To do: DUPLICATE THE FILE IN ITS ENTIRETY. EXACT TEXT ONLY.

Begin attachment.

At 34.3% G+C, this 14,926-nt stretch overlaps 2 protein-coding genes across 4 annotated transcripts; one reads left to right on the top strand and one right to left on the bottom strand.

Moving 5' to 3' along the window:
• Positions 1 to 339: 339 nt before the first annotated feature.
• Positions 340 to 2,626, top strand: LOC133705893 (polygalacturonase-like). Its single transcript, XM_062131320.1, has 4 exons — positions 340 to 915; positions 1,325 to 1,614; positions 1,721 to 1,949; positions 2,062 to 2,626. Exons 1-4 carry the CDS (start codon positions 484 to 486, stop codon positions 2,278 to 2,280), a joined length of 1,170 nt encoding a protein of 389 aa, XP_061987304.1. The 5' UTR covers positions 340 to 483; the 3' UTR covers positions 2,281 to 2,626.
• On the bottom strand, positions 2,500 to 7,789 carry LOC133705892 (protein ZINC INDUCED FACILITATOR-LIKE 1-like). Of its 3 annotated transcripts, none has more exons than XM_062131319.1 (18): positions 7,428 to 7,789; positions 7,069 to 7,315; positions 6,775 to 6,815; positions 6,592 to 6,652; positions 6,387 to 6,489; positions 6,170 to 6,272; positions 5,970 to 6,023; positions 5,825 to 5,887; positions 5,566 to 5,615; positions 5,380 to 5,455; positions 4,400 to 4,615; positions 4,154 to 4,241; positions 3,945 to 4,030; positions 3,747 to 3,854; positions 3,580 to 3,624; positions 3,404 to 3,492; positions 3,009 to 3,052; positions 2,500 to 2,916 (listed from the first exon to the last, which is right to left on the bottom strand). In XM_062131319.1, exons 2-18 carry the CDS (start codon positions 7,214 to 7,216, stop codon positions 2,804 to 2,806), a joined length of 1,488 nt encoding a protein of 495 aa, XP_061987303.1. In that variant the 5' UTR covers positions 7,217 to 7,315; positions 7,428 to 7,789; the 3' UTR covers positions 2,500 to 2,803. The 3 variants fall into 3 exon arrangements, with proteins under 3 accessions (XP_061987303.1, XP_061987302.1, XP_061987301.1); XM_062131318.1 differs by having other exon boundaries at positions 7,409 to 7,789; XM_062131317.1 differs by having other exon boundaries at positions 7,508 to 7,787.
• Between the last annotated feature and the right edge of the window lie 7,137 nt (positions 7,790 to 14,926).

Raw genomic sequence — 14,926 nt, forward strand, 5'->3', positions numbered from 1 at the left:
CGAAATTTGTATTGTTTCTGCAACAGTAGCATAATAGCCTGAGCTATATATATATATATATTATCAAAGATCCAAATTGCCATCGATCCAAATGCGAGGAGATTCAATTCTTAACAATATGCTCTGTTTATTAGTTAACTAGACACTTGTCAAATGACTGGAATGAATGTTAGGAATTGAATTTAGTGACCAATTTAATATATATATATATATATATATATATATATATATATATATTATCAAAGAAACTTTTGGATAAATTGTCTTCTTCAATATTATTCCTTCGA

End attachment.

At 34.3% G+C, this 14,926-nt stretch overlaps 2 protein-coding genes across 4 annotated transcripts; one reads left to right on the top strand and one right to left on the bottom strand.

Moving 5' to 3' along the window:
• Positions 1 to 339: 339 nt before the first annotated feature.
• Positions 340 to 2,626, top strand: LOC133705893 (polygalacturonase-like). Its single transcript, XM_062131320.1, has 4 exons — positions 340 to 915; positions 1,325 to 1,614; positions 1,721 to 1,949; positions 2,062 to 2,626. Exons 1-4 carry the CDS (start codon positions 484 to 486, stop codon positions 2,278 to 2,280), a joined length of 1,170 nt encoding a protein of 389 aa, XP_061987304.1. The 5' UTR covers positions 340 to 483; the 3' UTR covers positions 2,281 to 2,626.
• On the bottom strand, positions 2,500 to 7,789 carry LOC133705892 (protein ZINC INDUCED FACILITATOR-LIKE 1-like). Of its 3 annotated transcripts, none has more exons than XM_062131319.1 (18): positions 7,428 to 7,789; positions 7,069 to 7,315; positions 6,775 to 6,815; positions 6,592 to 6,652; positions 6,387 to 6,489; positions 6,170 to 6,272; positions 5,970 to 6,023; positions 5,825 to 5,887; positions 5,566 to 5,615; positions 5,380 to 5,455; positions 4,400 to 4,615; positions 4,154 to 4,241; positions 3,945 to 4,030; positions 3,747 to 3,854; positions 3,580 to 3,624; positions 3,404 to 3,492; positions 3,009 to 3,052; positions 2,500 to 2,916 (listed from the first exon to the last, which is right to left on the bottom strand). In XM_062131319.1, exons 2-18 carry the CDS (start codon positions 7,214 to 7,216, stop codon positions 2,804 to 2,806), a joined length of 1,488 nt encoding a protein of 495 aa, XP_061987303.1. In that variant the 5' UTR covers positions 7,217 to 7,315; positions 7,428 to 7,789; the 3' UTR covers positions 2,500 to 2,803. The 3 variants fall into 3 exon arrangements, with proteins under 3 accessions (XP_061987303.1, XP_061987302.1, XP_061987301.1); XM_062131318.1 differs by having other exon boundaries at positions 7,409 to 7,789; XM_062131317.1 differs by having other exon boundaries at positions 7,508 to 7,787.
• Between the last annotated feature and the right edge of the window lie 7,137 nt (positions 7,790 to 14,926).

Raw genomic sequence — 14,926 nt, forward strand, 5'->3', positions numbered from 1 at the left:
CGAAATTTGTATTGTTTCTGCAACAGTAGCATAATAGCCTGAGCTATATATATATATATATTATCAAAGATCCAAATTGCCATCGATCCAAATGCGAGGAGATTCAATTCTTAACAATATGCTCTGTTTATTAGTTAACTAGACACTTGTCAAATGACTGGAATGAATGTTAGGAATTGAATTTAGTGACCAATTTAATATATATATATATATATATATATATATATATATATATATTATCAAAGAAACTTTTGGATAAATTGTCTTCTTCAATATTATTCCTTCGA